# Python 3.7.6

Install Quantify:

$ pip install quantify-core

If you don’t have pip installed, this Python installation guide can guide you through the process.

Update to latest version

To update quantify to the latest version:

$ pip install --upgrade quantify-core

Setting up for local development

Ready to contribute? Here’s how to set up Quantify for local development.

  1. Follow the Installation steps for your system skipping the last step (pip install ...).

  2. Fork the quantify-core repo on GitLab.

  3. Clone your fork locally:

    $ git clone git@gitlab.com:your_name_here/quantify-core.git
    
  4. Install quantify locally:

    $ cd quantify-core/
    $ pip install -e .
    $ pip install -r requirements_dev.txt
    
  5. (Optional) Install pre-commit which will automatically format the code using black:

    $ pre-commit install
    

    Note

    When the code is not well formatted a git commit will fail. You only need to run it again. This second time the code will be already black-compliant.

  6. Create a branch for local development:

    $ git checkout -b name-of-your-bugfix-or-feature
    

    Now you can make your changes locally.

  7. To ensure good quality code run pylint on your code and address any reasonable code quality issues. See Editor and IDE integration for tips on how to integrate pylint in your editor or IDE.

  8. When you are done making changes, auto-format the repository with black and ensure test coverage

    $ black .
    $ pytest --cov
    

    Tip

    Running parts of the test suite

    To run only parts of the test suite, specify the folder in which to look for tests as an argument to pytest. The following example

    $ py.test tests/measurement --cov quantify_core/measurement
    

    will look for tests located in the tests/measurement directory and report test coverage of the quantify_core/measurement module.

    Tip

    Speed up tests with parallel execution

    $ py.test -n 2 # where 2 is the number of cores of your CPU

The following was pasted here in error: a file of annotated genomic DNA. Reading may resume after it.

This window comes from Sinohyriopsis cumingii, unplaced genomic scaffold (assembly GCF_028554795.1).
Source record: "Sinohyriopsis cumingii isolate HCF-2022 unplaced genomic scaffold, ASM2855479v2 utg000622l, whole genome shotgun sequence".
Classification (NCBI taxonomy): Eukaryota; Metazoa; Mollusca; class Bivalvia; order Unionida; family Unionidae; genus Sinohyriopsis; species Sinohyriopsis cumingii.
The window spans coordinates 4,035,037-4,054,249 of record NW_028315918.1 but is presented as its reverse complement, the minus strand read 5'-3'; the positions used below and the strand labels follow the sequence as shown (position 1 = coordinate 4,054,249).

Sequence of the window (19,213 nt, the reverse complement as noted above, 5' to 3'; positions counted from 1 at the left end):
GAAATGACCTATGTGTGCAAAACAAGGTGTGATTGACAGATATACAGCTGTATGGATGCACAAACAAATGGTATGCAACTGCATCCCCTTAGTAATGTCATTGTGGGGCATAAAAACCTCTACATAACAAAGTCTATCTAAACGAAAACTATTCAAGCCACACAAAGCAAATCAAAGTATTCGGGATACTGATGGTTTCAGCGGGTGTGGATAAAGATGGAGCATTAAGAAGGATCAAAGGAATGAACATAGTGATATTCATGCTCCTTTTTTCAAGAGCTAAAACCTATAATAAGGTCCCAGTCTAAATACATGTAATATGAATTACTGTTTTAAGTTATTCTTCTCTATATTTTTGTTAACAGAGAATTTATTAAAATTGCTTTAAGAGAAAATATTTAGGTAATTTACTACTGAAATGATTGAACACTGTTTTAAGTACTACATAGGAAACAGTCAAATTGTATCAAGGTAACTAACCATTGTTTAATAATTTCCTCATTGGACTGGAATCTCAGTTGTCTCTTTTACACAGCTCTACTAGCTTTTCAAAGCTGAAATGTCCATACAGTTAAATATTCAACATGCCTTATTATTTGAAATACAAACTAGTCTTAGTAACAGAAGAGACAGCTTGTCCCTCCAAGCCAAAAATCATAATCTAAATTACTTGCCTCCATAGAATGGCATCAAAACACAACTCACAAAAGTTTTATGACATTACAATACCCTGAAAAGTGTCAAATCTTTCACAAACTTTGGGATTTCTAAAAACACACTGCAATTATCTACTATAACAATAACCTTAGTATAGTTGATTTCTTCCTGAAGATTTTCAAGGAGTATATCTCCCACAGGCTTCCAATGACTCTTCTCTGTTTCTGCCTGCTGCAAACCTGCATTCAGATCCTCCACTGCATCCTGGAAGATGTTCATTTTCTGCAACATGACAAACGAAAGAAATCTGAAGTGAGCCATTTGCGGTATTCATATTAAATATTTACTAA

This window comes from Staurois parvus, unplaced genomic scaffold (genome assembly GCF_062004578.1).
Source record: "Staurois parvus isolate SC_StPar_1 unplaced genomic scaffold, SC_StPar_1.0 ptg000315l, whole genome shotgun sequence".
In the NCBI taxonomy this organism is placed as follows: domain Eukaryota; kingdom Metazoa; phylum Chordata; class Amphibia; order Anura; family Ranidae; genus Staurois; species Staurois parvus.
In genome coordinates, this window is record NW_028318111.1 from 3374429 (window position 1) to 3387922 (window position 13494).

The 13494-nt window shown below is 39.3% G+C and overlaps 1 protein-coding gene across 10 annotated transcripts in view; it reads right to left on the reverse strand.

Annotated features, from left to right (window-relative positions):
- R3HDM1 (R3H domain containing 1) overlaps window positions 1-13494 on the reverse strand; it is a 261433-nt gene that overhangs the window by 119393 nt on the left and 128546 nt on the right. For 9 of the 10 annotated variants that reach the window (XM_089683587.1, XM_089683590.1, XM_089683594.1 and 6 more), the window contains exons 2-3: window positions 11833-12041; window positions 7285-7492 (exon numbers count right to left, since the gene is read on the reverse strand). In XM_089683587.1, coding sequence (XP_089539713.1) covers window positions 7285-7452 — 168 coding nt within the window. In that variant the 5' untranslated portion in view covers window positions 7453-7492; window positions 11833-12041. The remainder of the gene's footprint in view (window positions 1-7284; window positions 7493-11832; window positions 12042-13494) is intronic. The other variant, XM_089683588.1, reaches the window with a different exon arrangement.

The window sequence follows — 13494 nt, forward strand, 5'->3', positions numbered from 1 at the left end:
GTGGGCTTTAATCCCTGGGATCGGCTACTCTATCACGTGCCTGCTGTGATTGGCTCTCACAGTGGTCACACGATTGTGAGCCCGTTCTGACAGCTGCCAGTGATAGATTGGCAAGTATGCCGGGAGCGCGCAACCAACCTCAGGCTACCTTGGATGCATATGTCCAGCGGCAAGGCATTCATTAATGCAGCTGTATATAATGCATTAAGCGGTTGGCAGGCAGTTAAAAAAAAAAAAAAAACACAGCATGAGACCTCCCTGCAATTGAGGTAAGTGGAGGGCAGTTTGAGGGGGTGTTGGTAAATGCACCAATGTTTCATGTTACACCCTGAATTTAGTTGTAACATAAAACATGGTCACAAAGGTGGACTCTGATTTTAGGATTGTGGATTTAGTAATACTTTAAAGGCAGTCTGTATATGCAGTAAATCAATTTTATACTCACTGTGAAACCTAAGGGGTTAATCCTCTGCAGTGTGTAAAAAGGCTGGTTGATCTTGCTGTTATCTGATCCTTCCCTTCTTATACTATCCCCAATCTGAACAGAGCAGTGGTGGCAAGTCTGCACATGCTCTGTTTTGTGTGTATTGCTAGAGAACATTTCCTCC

9. Building the documentation

    If you have worked on documentation or docstrings you need to review how your docs look locally and ensure no error or warnings are raised. You can build the docs locally using:

    $ cd docs
    
    $ # unix
    $ make html
    
    $ # windows
    $ ./make.bat html
    

    The docs will be located in quantify_core/docs/_build.

    Tip

    If you are working on documentation it can be useful to automatically rebuild the docs after every change. This can be done using the sphinx-autobuild package. Through the following command:

    $ sphinx-autobuild docs docs/_build/html
    

    The documentation will then be hosted on localhost:8000

    Tip

    Building the tutorials can be time consuming, if you are not editing them, feel free to delete your local copy of the quantify-core/docs/tutorials to skip their build. You can recover the files using git (do not commit the deleted files).

  10. Commit your changes and push your branch to GitLab:

    $ git add .
    $ git commit -m "Your detailed description of your changes."
    $ git push origin name-of-your-bugfix-or-feature
    
  11. Review the Merge Request Guidelines and submit a merge request through the GitLab website.

  12. Add short entry in the CHANGELOG.rst under Unreleased, commit and push.

Troubleshooting

If for some reason you are not able to install or use Quantify using the prescribed ways indicated above, make sure you have working python environment (e.g. you are able to run an IPyhon terminal). Follow the next steps that aim at installing Quantify from source and running its tests.

  1. Uninstall Quantify:

    $ pip uninstall quantify-core
    
  2. Install from source (run line by line):

    $ git clone https://gitlab.com/quantify-os/quantify-core.git; cd quantify-core
    $ pip install --upgrade --upgrade-strategy eager .
    $ pip install --upgrade --upgrade-strategy eager -r requirements_dev.txt
    $ pytest -v
    
  3. The tests will either pass or not. In any case, please report your experience and which test do not pass by creating a New issue on the issue tracker, your efforts are much appreciated and will help us to understand the problems you might be facing.

Downgrade to specific version

If for any reason you require a specific version of the package, e.g. 0.3.0, run:

$ pip install --upgrade quantify-core==0.3.0

Potential issues: PyQtGraph and PyQt5

Quantify-core has a dependency on the PyQt5 package, which itself has a dependency on the Qt5 runtime. On most systems, the standard installation process will correctly install Qt. The Anaconda installation should resolve issues with installation on Windows or macOS. You may need to consult a search engine if you have a more exotic system.